India’s prime minister denied Friday any involvement in or knowledge of a bribery scandal arising from U.S. diplomatic cables obtained by WikiLeaks and published in the Indian media, and he questioned the cables’ credibility.

“The government cannot confirm the veracity, content or even existence of the cables,” Prime Minister Manmohan Singh said. “The government rejects the allegations firmly. It is unfortunate that the opposition continues to raise old charges.” Reading a brief written statement in parliament, he said no one in either the ruling Congress Party or his government “has engaged in unlawful activity.”

In the diplomatic cable published in the newspaper the Hindu on Thursday, a U.S. Embassy official, Steven White, wrote that a Congress Party aide showed him cash set aside for bribing lawmakers during a key vote in parliament after a debate on the controversial civilian nuclear agreement between India and the United States.

Singh described the content of the cable as “speculative, unverified and unverifiable,” and accused the opposition leaders of giving an “unverified communication a dignity.”

But the whistleblower Web site WikiLeaks cable continued to hamstring Indian parliament for the second day. Opposition members shouted slogans against Singh’s government soon after his statement, and the House was adjourned.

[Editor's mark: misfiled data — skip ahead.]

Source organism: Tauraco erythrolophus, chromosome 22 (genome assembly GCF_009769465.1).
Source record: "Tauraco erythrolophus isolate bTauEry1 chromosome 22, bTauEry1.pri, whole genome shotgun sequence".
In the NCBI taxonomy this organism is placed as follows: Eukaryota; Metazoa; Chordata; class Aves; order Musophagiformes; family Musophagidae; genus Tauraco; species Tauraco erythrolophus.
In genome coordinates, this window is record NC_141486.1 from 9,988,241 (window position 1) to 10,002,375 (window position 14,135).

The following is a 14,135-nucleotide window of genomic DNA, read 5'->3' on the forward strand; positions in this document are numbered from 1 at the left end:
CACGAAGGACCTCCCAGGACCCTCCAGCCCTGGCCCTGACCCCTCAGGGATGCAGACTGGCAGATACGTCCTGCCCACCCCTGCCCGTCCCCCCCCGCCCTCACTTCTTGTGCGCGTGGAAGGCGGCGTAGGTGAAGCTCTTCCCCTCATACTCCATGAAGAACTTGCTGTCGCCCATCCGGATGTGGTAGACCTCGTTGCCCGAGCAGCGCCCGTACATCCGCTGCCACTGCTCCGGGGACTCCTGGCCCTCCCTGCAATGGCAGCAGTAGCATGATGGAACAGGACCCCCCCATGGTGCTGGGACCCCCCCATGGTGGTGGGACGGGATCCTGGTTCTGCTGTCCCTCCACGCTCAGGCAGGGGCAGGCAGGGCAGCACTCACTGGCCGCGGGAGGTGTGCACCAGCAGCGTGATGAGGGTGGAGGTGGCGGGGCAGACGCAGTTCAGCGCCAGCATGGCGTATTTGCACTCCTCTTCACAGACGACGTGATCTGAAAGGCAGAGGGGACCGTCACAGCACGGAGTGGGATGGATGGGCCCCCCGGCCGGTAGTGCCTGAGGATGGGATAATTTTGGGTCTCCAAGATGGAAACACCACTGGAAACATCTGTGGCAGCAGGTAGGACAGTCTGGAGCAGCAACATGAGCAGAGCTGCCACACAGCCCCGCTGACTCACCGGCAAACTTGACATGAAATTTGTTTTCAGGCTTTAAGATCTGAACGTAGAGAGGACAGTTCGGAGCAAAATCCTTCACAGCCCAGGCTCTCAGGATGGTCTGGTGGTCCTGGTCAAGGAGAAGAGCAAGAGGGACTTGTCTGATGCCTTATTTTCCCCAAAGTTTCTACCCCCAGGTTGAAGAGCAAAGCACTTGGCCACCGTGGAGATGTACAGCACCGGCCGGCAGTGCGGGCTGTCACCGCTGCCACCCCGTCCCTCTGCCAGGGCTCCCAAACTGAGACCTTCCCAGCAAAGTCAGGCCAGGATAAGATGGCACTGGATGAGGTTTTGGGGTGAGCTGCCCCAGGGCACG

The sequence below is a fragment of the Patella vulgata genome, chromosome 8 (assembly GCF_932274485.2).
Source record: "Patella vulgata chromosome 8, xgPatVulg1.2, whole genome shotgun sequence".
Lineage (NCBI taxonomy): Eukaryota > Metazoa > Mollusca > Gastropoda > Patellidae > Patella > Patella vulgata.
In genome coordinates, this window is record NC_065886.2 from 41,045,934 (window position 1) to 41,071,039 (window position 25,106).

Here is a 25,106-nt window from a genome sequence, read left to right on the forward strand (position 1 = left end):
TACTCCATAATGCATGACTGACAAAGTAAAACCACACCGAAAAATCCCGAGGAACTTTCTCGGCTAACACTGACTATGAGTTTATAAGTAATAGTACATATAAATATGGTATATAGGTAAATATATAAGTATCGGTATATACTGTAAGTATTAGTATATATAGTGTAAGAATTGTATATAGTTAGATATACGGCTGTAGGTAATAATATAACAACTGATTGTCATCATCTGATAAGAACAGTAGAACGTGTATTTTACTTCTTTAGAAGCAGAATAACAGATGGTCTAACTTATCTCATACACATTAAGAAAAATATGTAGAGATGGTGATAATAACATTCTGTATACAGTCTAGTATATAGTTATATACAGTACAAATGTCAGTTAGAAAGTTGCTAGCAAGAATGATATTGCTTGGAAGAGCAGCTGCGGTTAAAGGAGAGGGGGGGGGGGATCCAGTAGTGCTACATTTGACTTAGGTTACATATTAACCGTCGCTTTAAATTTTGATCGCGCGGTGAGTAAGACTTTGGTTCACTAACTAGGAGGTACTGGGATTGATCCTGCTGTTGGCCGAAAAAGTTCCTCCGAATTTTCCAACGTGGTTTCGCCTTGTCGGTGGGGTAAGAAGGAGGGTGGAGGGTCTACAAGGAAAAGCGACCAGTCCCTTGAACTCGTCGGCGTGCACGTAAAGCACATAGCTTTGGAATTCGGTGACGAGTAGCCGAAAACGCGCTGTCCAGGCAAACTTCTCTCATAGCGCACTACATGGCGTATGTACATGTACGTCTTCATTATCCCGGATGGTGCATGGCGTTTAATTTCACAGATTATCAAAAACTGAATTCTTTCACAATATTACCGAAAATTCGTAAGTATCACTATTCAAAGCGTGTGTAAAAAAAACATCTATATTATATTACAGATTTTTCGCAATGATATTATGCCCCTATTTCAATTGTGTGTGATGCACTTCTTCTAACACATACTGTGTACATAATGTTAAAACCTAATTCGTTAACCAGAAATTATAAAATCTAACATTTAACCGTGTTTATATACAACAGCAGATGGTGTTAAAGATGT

A series of corruption scandals in recent months has dogged Singh’s government, implicating several members of his government and the Congress Party.

At an earlier conference in New Delhi on Friday, Singh said he was not aware of any bribery and had not authorized anyone to purchase any vote in parliament.

But Singh admitted that the corruption charges “do affect us, do affect our image, both at home and abroad.”

On Friday the Hindu newspaper published a fresh set of cables that Secretary of State Hillary Rodham Clinton sent to the employees of the U.S. Embassy in New Delhi asking about political and business leanings of key ministers in Singh’s government.

The leaks have added to the growing perception that Singh’s government is toeing the American line on matters related to appointments and foreign policy. Indian news television networks conducted extensive discussions on Thursday and Friday about the deepening American influence on Singh’s government.

“I want to know whether India’s control room is in Delhi or Washington,” Gurudas Dasgupta, a member of the Communist Party of India, said in parliament.